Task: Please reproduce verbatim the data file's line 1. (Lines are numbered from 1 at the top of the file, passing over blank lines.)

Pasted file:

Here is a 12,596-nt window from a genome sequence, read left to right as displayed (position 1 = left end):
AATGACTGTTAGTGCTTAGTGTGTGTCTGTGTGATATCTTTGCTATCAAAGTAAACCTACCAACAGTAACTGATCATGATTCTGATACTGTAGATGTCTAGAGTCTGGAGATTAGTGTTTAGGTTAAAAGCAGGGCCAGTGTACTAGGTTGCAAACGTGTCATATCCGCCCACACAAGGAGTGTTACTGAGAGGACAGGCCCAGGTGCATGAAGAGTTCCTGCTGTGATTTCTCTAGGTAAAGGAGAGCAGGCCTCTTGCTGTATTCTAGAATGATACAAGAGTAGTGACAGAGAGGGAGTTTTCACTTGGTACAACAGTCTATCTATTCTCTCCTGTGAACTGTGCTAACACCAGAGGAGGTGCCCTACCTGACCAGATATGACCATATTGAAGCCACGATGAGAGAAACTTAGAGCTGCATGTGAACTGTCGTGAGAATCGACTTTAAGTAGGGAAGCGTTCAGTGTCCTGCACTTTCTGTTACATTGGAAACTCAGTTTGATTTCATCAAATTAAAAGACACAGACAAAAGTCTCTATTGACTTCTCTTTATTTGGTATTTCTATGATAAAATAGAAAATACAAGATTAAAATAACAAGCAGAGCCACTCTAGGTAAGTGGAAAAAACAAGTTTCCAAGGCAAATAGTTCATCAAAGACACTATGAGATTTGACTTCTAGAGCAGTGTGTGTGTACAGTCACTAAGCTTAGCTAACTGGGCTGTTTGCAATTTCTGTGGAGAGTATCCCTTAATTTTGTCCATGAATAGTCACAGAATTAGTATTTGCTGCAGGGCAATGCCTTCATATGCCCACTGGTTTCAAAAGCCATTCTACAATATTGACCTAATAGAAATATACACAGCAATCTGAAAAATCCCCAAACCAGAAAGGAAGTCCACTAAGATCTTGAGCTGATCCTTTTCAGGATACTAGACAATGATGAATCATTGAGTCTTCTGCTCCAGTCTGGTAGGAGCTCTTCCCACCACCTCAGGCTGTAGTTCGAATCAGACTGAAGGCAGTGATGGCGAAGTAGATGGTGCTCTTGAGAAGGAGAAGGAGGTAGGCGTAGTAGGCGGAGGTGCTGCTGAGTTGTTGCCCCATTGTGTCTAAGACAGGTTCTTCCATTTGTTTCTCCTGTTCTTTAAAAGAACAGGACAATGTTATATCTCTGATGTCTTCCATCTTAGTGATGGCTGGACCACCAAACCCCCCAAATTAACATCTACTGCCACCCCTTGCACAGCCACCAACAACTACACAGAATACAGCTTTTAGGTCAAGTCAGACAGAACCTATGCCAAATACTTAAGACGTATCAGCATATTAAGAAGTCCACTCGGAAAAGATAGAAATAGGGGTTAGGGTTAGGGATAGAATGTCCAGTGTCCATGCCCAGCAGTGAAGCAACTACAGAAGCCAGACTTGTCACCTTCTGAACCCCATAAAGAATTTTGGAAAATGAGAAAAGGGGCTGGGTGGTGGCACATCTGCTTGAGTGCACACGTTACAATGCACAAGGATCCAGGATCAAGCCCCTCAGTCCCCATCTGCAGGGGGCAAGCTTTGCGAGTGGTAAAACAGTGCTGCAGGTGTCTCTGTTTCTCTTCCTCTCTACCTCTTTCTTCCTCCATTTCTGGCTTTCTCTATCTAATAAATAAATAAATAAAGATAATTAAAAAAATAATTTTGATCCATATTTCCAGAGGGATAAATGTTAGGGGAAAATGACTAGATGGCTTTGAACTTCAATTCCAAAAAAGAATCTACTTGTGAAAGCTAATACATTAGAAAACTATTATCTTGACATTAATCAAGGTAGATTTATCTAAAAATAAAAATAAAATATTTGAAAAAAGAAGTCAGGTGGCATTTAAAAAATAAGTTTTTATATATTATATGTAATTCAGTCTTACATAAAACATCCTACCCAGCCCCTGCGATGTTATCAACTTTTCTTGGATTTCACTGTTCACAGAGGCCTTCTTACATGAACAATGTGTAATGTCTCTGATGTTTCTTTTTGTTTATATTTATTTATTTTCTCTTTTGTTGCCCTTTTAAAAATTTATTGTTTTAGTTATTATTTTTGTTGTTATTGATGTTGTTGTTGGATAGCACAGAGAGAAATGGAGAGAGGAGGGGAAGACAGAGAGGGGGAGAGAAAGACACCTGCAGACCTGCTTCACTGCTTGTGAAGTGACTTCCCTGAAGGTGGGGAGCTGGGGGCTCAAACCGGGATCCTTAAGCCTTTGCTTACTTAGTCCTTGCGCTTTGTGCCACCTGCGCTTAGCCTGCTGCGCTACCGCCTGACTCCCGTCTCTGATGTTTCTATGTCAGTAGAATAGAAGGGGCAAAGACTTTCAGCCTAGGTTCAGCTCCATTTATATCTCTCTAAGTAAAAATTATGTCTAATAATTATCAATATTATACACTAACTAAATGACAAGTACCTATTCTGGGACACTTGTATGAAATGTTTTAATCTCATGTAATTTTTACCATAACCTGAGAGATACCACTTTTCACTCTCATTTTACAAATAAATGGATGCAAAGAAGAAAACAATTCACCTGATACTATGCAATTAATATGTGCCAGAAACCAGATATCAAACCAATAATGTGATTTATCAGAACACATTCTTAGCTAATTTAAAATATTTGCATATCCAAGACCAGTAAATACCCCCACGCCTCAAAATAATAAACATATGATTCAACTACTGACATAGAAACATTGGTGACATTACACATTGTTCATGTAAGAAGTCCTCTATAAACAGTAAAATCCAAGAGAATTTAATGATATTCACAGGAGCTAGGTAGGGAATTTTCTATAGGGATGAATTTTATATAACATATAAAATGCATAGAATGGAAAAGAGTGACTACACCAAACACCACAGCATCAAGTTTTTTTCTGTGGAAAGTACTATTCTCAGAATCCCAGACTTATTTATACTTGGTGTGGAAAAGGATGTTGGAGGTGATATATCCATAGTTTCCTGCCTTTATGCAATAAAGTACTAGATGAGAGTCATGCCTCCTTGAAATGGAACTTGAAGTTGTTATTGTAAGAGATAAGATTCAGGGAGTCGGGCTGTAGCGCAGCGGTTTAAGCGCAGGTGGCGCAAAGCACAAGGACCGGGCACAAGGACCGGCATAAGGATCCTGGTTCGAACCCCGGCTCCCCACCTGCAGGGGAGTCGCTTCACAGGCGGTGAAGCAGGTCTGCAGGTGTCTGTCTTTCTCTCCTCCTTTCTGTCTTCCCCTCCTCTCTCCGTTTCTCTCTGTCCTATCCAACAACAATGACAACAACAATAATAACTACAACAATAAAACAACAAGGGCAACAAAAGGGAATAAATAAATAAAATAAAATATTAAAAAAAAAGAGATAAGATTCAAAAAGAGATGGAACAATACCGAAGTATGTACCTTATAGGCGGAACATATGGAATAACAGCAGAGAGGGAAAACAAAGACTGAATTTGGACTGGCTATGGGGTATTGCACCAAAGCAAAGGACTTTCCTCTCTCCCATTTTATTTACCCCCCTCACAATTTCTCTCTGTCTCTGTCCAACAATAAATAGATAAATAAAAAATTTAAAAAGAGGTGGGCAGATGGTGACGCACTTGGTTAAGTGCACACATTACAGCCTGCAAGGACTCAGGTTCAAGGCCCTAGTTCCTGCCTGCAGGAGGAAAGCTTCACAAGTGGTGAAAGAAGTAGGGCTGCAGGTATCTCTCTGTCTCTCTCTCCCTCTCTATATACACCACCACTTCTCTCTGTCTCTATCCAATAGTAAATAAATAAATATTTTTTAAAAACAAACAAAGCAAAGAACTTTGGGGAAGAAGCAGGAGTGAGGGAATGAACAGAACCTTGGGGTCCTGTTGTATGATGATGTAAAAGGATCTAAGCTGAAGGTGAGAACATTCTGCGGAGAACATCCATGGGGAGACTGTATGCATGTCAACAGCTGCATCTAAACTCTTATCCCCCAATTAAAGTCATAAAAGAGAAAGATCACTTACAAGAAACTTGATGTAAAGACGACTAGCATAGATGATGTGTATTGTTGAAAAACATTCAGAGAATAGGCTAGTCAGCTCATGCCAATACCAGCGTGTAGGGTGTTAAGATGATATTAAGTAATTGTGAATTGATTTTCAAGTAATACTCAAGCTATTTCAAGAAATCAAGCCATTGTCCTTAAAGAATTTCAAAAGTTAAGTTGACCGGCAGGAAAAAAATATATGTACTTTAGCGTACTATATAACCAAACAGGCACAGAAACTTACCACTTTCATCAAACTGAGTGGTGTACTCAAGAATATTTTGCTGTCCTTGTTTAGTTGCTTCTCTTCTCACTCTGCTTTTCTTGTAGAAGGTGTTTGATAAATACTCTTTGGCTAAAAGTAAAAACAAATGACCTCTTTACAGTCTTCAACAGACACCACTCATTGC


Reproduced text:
Here is a 12,596-nt window from a genome sequence, read left to right as displayed (position 1 = left end):